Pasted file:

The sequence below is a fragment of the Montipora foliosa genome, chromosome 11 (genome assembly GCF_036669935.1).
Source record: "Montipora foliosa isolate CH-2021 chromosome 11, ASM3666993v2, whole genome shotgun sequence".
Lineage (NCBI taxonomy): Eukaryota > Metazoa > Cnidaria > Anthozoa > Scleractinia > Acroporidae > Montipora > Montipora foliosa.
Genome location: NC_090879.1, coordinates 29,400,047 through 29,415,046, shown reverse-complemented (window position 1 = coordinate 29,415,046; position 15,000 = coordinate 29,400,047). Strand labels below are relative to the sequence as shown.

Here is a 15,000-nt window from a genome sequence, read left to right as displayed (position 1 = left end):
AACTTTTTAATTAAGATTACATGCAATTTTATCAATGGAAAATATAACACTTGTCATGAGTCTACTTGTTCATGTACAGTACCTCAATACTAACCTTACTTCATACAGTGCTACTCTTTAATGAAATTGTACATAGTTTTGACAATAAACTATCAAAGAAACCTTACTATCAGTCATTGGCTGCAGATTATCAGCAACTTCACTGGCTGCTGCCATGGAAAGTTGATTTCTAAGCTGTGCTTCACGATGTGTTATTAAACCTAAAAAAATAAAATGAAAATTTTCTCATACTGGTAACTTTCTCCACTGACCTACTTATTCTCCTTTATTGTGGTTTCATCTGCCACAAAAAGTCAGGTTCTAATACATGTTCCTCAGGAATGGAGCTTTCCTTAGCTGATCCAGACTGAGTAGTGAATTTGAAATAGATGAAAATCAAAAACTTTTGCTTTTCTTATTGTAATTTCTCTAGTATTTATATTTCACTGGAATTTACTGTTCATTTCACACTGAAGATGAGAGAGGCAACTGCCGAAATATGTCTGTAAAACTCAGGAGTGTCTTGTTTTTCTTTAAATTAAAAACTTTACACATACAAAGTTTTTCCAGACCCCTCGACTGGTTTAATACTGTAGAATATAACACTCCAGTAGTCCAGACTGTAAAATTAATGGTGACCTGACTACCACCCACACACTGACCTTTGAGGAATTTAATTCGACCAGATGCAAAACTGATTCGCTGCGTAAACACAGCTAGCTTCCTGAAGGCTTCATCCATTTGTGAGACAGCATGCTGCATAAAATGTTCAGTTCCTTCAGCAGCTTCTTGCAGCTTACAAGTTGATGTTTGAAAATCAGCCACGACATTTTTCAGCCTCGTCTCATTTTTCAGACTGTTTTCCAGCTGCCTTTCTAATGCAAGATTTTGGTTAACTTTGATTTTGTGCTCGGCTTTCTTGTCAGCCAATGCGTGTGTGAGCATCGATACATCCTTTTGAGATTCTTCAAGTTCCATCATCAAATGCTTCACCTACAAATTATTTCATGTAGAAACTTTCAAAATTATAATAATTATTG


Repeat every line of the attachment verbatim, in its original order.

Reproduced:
The sequence below is a fragment of the Montipora foliosa genome, chromosome 11 (genome assembly GCF_036669935.1).
Source record: "Montipora foliosa isolate CH-2021 chromosome 11, ASM3666993v2, whole genome shotgun sequence".
Lineage (NCBI taxonomy): Eukaryota > Metazoa > Cnidaria > Anthozoa > Scleractinia > Acroporidae > Montipora > Montipora foliosa.
Genome location: NC_090879.1, coordinates 29,400,047 through 29,415,046, shown reverse-complemented (window position 1 = coordinate 29,415,046; position 15,000 = coordinate 29,400,047). Strand labels below are relative to the sequence as shown.

Here is a 15,000-nt window from a genome sequence, read left to right as displayed (position 1 = left end):
AACTTTTTAATTAAGATTACATGCAATTTTATCAATGGAAAATATAACACTTGTCATGAGTCTACTTGTTCATGTACAGTACCTCAATACTAACCTTACTTCATACAGTGCTACTCTTTAATGAAATTGTACATAGTTTTGACAATAAACTATCAAAGAAACCTTACTATCAGTCATTGGCTGCAGATTATCAGCAACTTCACTGGCTGCTGCCATGGAAAGTTGATTTCTAAGCTGTGCTTCACGATGTGTTATTAAACCTAAAAAAATAAAATGAAAATTTTCTCATACTGGTAACTTTCTCCACTGACCTACTTATTCTCCTTTATTGTGGTTTCATCTGCCACAAAAAGTCAGGTTCTAATACATGTTCCTCAGGAATGGAGCTTTCCTTAGCTGATCCAGACTGAGTAGTGAATTTGAAATAGATGAAAATCAAAAACTTTTGCTTTTCTTATTGTAATTTCTCTAGTATTTATATTTCACTGGAATTTACTGTTCATTTCACACTGAAGATGAGAGAGGCAACTGCCGAAATATGTCTGTAAAACTCAGGAGTGTCTTGTTTTTCTTTAAATTAAAAACTTTACACATACAAAGTTTTTCCAGACCCCTCGACTGGTTTAATACTGTAGAATATAACACTCCAGTAGTCCAGACTGTAAAATTAATGGTGACCTGACTACCACCCACACACTGACCTTTGAGGAATTTAATTCGACCAGATGCAAAACTGATTCGCTGCGTAAACACAGCTAGCTTCCTGAAGGCTTCATCCATTTGTGAGACAGCATGCTGCATAAAATGTTCAGTTCCTTCAGCAGCTTCTTGCAGCTTACAAGTTGATGTTTGAAAATCAGCCACGACATTTTTCAGCCTCGTCTCATTTTTCAGACTGTTTTCCAGCTGCCTTTCTAATGCAAGATTTTGGTTAACTTTGATTTTGTGCTCGGCTTTCTTGTCAGCCAATGCGTGTGTGAGCATCGATACATCCTTTTGAGATTCTTCAAGTTCCATCATCAAATGCTTCACCTACAAATTATTTCATGTAGAAACTTTCAAAATTATAATAATTATTG